By Ivan G. Goldman
Lots of fighters, trainers, and other experts have been doing a fine job analyzing the intricate advantages and disadvantages of each fighter in the history-making super-contest this Saturday night.
It’s Manny Pacquiao’s straight left against Floyd Mayweather’s shoulder roll, Floyd’s straight right against Manny’s vulnerable southpaw stance. And so on. And all that is fascinating.
Inevitably, we hear that it all comes down to who wants it more. That’s often true, but in this case their desire to win may be too strong to even measure. Unless there’s a rematch, which is unlikely, this will be the biggest fight of their lives, the chief standard by which their fantastic decades-long careers will be quantified.
Bernard Hopkins expects a knockdown or two because in the split-second give and take of offense, defense, and counter-offense, there will be moments when something won’t work for one of them.
At the start, the pressure is on Congressman Pacquiao, who feels the weight of the entire Philippines nation on his shoulders. In order to win, he’s got to hurt his man and then take advantage of the opportunity. But Mayweather needs only to do what he’s done his entire career — slip or blunt what’s coming at him, counter it from his lengthy list of offensive tricks, and, as usual, win more rounds.
In fact, according to Oscar De La Hoya, Mayweather doesn’t even need to win all those points by himself. He merely, as old-timers like to say, needs to make it close enough to steal.
“Look,” Oscar told the Los Angeles Times, “it’s Las Vegas, Mayweather’s hometown. His picture’s on the side of the MGM. The close rounds are going to go to Mayweather. It’s big business. It’s no secret.”
Yes, Oscar doesn’t much like Floyd, and the feeling is mutual. But if you check the video of Floyd’s first outing against Jose Luis Castillo, you know The Golden Boy isn’t imagining anything here.
Or just check the record of the fight that almost everybody agrees Castillo won. It was April 20, 2002, MGM Grand, three lopsided scores for Mayweather were turned in by John Keane, Jerry Roth, and Anek Hongtongkam. And just to make sure everybody got the message, the Nevada commission chose Roth to score four additional Mayweather bouts and Keane one more.
You could argue that Pacquiao (57-5-2, 38 KOs) gets no favors in Las Vegas, where he lost a crazily scored split decision to Timothy Bradley in their first contest and came away with only a draw against Juan Manuel Marquez in their first fight after knocking down Marquez three times in the first round.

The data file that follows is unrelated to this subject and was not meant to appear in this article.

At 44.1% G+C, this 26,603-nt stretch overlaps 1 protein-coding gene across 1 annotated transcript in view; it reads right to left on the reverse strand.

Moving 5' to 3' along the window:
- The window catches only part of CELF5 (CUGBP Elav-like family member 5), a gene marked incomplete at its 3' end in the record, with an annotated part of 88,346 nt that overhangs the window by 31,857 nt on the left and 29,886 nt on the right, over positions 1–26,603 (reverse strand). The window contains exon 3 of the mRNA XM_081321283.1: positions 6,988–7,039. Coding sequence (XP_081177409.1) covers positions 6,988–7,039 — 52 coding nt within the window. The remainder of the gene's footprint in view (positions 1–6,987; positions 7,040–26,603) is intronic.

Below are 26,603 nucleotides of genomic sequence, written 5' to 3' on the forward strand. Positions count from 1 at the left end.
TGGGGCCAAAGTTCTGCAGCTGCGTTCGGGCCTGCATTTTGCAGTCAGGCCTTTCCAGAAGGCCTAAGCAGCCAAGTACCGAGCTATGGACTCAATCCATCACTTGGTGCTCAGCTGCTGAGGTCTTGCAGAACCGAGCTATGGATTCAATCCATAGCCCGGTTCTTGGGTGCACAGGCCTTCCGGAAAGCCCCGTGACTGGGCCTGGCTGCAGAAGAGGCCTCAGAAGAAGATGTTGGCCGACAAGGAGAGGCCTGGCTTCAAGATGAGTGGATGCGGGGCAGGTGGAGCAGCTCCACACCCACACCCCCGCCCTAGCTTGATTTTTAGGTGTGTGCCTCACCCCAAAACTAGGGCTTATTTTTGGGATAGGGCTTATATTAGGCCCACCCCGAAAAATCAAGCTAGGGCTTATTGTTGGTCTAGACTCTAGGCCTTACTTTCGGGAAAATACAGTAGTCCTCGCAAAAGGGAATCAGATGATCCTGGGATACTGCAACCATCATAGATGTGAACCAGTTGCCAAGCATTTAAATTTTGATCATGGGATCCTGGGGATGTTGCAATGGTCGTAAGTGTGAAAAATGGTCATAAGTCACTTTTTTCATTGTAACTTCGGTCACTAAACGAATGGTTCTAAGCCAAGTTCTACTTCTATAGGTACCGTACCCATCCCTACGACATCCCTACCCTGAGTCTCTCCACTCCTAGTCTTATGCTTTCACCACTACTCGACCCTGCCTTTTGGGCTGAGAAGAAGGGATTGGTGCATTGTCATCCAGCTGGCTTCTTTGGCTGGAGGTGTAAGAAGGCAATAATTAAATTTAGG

And none of this is a secret to Mayweather (48-0, 26 KOs), who is one of the best money weapons Las Vegas can bring to bear against rival Macau, which stole so many of the city’s high-rolling visitors.
You could find two other reasons Floyd wins in Las Vegas. One, he almost always deserves to win, and two, judges, who’ve never seen him lose, expect him to win. So they’re susceptible to seeing what they expect to see instead of what’s actually happening. Plenty of scientific experiments prove this phenomenon exists. Behavioral scientists even have a term for it: cognitive bias.
It’s no secret that much of the sweet science has to do with what’s in the mind – both in terms of intelligence and emotions. Each of the fighters will try to bend the emotions of the other and make him doubt his powers.
After the fight starts, Floyd will try to induce Manny to believe, at least in his subconscious, that Floyd just can’t be beat in Las Vegas, that he’s too slick and all the factors that favor him are too overwhelming.
Except there’s also this: Floyd didn’t want this fight. CBS Chairman Les Moonves had to intervene to get him to accept the largest purse in history, and it still wasn’t easy, not even with a 60-40 split in Floyd’s favor. Why? Because something in Mayweather’s mind told him no, don’t do it.
During the course of the contest, it will be up to Manny to remind Floyd just what it was that made him hesitate.
Neither fighter has an easy task ahead.
New York Times best-selling author Ivan G. Goldman’s Sick Justice: Inside the American Gulag was released in 2013 by Potomac Books. Watch for The Debtor Class: A Novel from Permanent Press in spring, 2015. More information here.
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